- After DNS is configured, you should run a Diagnosis. A couple warnings may show up for the missing XMPP DNS records or a custom
resolv.conf. These are safe to ignore. If you’re using Linode and other VPS hosts that block email ports, you will see errors in the email section. You will need to contact your VPS host in order to have these ports opened.
- Finally, navigate to the Domain configuration page for your Yunohost domain and click “Install a Let’s Encrypt certificate.” (The button may take several minutes to show up as enabled if you have just recently configured your DNS.) You may need to restart or open a new browser in order for the certificate cache to clear and for your browser to recognize the new valid certificate.
Example Setup using Digital Ocean and Gandi
Just follow this guide for getting started with Yunohost on Digital Ocean. (The instructions are for Debian 9 but you should choose the most recently supported Yunohost Debian version, which is currently Debian 10.) Following the instructions may be uncomfortable for non-technical people – but don’t be afraid! There may be some terms you are unfamiliar with, but the directions should be clear and explicit. If they are not, let me know! This is one of the main purposes of opensourceit.org – to fill in the gaps and help regular folks take advantage of Open Source I.T. A few things to note as you are going through the guide:
- In the Debian 9 setup section, choose a username that is not one you want to log into your apps with as a regular user. You should use the Yunohost user management interface for creating regular users so they are properly set up in the system with mailboxes, single sign-on, etc. You can also skip the firewall section, as Yunohost will be managing that for you, as well.
- If you are configuring your Yunohost DNS with gandi.net, here are some additional steps and clarifications for the Digital Ocean instructions:
- Delete all the records created for you automatically by Gandi.
- The part where you need to specify “Target” should be
SRVrecords (don’t forget the period at the end!), and
SPF TXTrecord should be copy and pasted from the complete DNS configuration specified in your Yunohost administration panel, and the “letsencrypt.org” (with quotes) should be added to the “hostname” section when creating the
- When the Digital Ocean setup gets to “Step 4 – Installing Applications”, I recommend skipping the “Rainloop” installation. While you can run most of the software you need on the web, email and calendaring is something I recommend you run on your desktop. You not only may want to have your email and calendar available when you are off-line, but also the current best-of-class software in the open source community for email, calendar and contacts is a non-web app: Thunderbird.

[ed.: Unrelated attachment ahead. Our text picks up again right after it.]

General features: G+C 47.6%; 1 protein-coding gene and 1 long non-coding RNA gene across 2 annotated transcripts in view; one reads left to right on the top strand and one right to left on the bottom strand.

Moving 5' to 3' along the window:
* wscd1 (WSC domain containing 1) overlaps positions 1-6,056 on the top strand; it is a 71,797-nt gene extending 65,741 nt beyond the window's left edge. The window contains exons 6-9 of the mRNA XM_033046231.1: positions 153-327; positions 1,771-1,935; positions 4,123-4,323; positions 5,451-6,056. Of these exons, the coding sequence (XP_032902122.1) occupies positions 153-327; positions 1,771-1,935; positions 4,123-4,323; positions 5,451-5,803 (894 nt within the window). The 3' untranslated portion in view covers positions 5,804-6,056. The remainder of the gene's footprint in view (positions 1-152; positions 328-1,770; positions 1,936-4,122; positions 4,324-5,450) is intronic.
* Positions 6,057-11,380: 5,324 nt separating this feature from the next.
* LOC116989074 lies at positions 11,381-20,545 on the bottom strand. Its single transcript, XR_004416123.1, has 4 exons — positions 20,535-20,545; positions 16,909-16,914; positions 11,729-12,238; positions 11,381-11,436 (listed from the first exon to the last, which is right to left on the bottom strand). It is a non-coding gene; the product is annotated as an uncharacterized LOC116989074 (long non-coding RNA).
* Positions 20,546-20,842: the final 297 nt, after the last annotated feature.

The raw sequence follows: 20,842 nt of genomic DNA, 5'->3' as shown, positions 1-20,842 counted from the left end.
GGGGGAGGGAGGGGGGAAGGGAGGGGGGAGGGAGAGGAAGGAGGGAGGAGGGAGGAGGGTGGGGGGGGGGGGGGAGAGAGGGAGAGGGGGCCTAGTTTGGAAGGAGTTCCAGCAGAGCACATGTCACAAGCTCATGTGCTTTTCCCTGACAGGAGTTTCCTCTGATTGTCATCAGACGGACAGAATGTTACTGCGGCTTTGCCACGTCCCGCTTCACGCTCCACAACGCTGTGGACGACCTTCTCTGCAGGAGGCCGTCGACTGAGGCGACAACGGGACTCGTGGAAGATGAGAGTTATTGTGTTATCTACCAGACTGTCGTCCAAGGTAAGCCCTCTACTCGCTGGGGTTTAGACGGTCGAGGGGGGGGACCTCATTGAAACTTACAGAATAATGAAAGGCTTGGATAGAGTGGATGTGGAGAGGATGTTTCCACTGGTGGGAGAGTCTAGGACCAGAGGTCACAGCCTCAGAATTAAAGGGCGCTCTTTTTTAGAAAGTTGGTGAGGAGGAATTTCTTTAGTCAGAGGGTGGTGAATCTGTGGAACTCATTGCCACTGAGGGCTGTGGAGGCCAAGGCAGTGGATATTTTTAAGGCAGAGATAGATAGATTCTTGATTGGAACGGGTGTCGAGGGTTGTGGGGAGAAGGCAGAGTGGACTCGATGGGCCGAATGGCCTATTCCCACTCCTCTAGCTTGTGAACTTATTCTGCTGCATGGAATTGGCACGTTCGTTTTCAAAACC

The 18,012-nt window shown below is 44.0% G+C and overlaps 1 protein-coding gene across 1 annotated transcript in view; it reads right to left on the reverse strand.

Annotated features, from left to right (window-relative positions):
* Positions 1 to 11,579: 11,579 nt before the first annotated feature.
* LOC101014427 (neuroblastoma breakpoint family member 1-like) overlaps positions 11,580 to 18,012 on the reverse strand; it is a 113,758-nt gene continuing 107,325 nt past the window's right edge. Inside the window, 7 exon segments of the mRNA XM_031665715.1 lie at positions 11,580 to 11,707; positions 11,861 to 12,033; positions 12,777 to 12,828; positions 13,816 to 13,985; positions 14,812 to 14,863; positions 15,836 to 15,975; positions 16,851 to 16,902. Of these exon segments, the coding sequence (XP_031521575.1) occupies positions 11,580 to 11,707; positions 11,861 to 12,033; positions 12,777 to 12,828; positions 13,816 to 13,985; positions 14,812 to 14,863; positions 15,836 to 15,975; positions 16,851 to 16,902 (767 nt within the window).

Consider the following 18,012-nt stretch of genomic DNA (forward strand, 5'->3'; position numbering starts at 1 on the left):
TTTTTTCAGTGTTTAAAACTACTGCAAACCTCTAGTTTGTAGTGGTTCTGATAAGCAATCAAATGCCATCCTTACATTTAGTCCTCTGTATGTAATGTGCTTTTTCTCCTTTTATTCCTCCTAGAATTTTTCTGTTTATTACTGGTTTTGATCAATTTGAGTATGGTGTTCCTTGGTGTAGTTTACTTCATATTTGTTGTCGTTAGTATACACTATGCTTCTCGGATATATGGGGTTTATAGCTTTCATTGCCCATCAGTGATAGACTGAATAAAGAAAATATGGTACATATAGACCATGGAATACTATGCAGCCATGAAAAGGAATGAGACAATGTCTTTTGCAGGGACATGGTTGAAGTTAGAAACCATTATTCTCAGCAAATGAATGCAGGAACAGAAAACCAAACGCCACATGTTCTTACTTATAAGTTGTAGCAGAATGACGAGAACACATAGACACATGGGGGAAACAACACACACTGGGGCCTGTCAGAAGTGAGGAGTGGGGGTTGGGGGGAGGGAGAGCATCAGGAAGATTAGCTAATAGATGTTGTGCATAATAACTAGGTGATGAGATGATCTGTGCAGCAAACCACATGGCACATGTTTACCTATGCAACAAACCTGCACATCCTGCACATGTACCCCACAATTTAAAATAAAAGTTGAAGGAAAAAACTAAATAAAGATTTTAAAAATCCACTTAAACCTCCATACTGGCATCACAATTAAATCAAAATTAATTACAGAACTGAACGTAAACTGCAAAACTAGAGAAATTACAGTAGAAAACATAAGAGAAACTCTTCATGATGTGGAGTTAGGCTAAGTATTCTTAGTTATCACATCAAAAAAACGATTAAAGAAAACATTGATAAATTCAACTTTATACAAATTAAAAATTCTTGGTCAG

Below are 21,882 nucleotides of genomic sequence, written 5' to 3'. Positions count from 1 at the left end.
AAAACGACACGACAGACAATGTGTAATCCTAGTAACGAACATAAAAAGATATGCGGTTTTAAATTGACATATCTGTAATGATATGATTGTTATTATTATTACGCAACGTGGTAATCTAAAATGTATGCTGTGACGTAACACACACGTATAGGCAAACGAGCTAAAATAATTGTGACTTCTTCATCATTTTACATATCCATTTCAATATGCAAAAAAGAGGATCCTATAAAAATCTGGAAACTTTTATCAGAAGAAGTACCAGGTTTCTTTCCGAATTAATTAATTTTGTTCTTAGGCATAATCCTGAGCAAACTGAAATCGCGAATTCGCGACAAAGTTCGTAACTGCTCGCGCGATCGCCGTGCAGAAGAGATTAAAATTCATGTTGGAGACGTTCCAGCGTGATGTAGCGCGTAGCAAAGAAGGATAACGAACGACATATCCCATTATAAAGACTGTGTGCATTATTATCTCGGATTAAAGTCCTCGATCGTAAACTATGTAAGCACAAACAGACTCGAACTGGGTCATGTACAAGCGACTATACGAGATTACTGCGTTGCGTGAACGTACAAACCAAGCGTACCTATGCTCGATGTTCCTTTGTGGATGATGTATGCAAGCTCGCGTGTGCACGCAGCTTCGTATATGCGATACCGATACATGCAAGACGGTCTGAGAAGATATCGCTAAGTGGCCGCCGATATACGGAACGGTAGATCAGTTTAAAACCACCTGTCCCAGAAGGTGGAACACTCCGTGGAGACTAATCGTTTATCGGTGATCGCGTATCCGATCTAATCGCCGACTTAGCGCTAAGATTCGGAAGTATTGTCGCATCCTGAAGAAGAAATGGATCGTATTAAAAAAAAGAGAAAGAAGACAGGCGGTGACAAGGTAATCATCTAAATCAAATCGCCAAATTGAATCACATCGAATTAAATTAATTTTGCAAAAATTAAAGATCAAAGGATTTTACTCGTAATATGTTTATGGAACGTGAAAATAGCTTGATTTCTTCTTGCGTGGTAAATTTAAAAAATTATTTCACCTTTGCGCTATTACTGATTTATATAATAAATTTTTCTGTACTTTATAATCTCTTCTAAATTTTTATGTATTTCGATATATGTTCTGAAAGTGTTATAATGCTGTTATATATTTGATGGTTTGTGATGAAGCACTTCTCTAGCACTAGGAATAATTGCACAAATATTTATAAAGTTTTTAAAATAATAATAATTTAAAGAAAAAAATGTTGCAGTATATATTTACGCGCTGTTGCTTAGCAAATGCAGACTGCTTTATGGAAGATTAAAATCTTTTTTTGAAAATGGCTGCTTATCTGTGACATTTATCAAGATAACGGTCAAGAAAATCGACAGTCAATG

Enable SSL (TLS) for your domains
Just navigate to the “Domains” section of your Yunohost administration interface and click the “SSL certificate” button for each domain.
- Blacklisting services like Proofpoint should send you a mail with a link to unblock your address, but I’ve heard of them not responding or de-listing even after submitting requests.
- While you might get away with only 2GB for video conferencing, if you are doing anything else that causes high memory usage you may find that some the services running for video conferencing will require manual restarts.
- The Nextcloud and Collabora apps have to be installed as subdomains in order for Collabora document collaboration to work on a Yunohost installation of Nextcloud.
I think the emails going to spam thing is the hardest piece I’ve been working through. I receive emails just fine, but its hard to get them out. I used the Digital Ocean and Yunohost method and from what I’ve researched, a lot of the spam filters work on your IP neighborhood. So even if you get un-blacklisted from all the sites, If there are other spammers with similar IP addresses it can reflect badly in your IP address.
I’ve read that DO is not very good at curtailing spammers and this is an issue for a lot of people who trying to host mail servers through them. It seems like the best options I’ve read to get around this are:
1. IP address hop until you get one “in a nice neighborhood”
2. Automate a process to send mail from yunohost to a gmail/apple/microsoft account and then be unspammed as a way to train the AI postmaster.
Any thoughts? I would love to see some ideas for working on the mail server and getting it running smoothly without getting messages sent to spam.
Thanks for the comment, Mark! The black-listing thing is definitely annoying – although, for myself, it has only been an issue with Apple and Microsoft addresses, and I seem to be sending reliably to the MS addresses, now that I’ve gotten off their black-list. Are these also the main addresses you’re having trouble with? I haven’t experienced getting re-added to a black-list due to IP range black-listing, but I imagine that could happen. I wonder if Vultr or Linode or other hosts are better at preventing spam and keeping off of black-lists? If so, I would switch to a different VPS provider – nothing special about DO. Are there any sites/services you found to determine whether an IP is in a “nice neighborhood”? If so, that might be an easy win for staying with DO. Not sure what you mean by your second suggestion. Could you elaborate and/or share a link?